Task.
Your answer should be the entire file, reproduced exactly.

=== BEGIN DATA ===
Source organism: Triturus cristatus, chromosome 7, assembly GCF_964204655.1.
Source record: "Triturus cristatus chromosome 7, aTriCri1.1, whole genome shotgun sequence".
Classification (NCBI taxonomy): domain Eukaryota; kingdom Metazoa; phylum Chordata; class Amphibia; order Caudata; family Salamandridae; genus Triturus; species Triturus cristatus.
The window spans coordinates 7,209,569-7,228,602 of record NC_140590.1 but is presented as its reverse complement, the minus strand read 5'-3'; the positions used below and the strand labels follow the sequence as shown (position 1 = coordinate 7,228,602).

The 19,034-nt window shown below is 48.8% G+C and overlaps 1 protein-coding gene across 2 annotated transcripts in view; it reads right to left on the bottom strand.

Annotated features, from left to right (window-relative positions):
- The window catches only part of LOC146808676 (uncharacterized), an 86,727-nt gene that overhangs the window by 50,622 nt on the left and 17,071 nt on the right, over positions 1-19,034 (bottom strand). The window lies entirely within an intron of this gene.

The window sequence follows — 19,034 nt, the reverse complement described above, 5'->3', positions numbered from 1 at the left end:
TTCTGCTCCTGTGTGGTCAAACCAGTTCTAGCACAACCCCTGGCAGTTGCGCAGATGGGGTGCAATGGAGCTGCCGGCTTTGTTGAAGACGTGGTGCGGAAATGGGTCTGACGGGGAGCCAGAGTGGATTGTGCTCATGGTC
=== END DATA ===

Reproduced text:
Source organism: Triturus cristatus, chromosome 7, assembly GCF_964204655.1.
Source record: "Triturus cristatus chromosome 7, aTriCri1.1, whole genome shotgun sequence".
Classification (NCBI taxonomy): domain Eukaryota; kingdom Metazoa; phylum Chordata; class Amphibia; order Caudata; family Salamandridae; genus Triturus; species Triturus cristatus.
The window spans coordinates 7,209,569-7,228,602 of record NC_140590.1 but is presented as its reverse complement, the minus strand read 5'-3'; the positions used below and the strand labels follow the sequence as shown (position 1 = coordinate 7,228,602).

The 19,034-nt window shown below is 48.8% G+C and overlaps 1 protein-coding gene across 2 annotated transcripts in view; it reads right to left on the bottom strand.

Annotated features, from left to right (window-relative positions):
- The window catches only part of LOC146808676 (uncharacterized), an 86,727-nt gene that overhangs the window by 50,622 nt on the left and 17,071 nt on the right, over positions 1-19,034 (bottom strand). The window lies entirely within an intron of this gene.

The window sequence follows — 19,034 nt, the reverse complement described above, 5'->3', positions numbered from 1 at the left end:
TTCTGCTCCTGTGTGGTCAAACCAGTTCTAGCACAACCCCTGGCAGTTGCGCAGATGGGGTGCAATGGAGCTGCCGGCTTTGTTGAAGACGTGGTGCGGAAATGGGTCTGACGGGGAGCCAGAGTGGATTGTGCTCATGGTC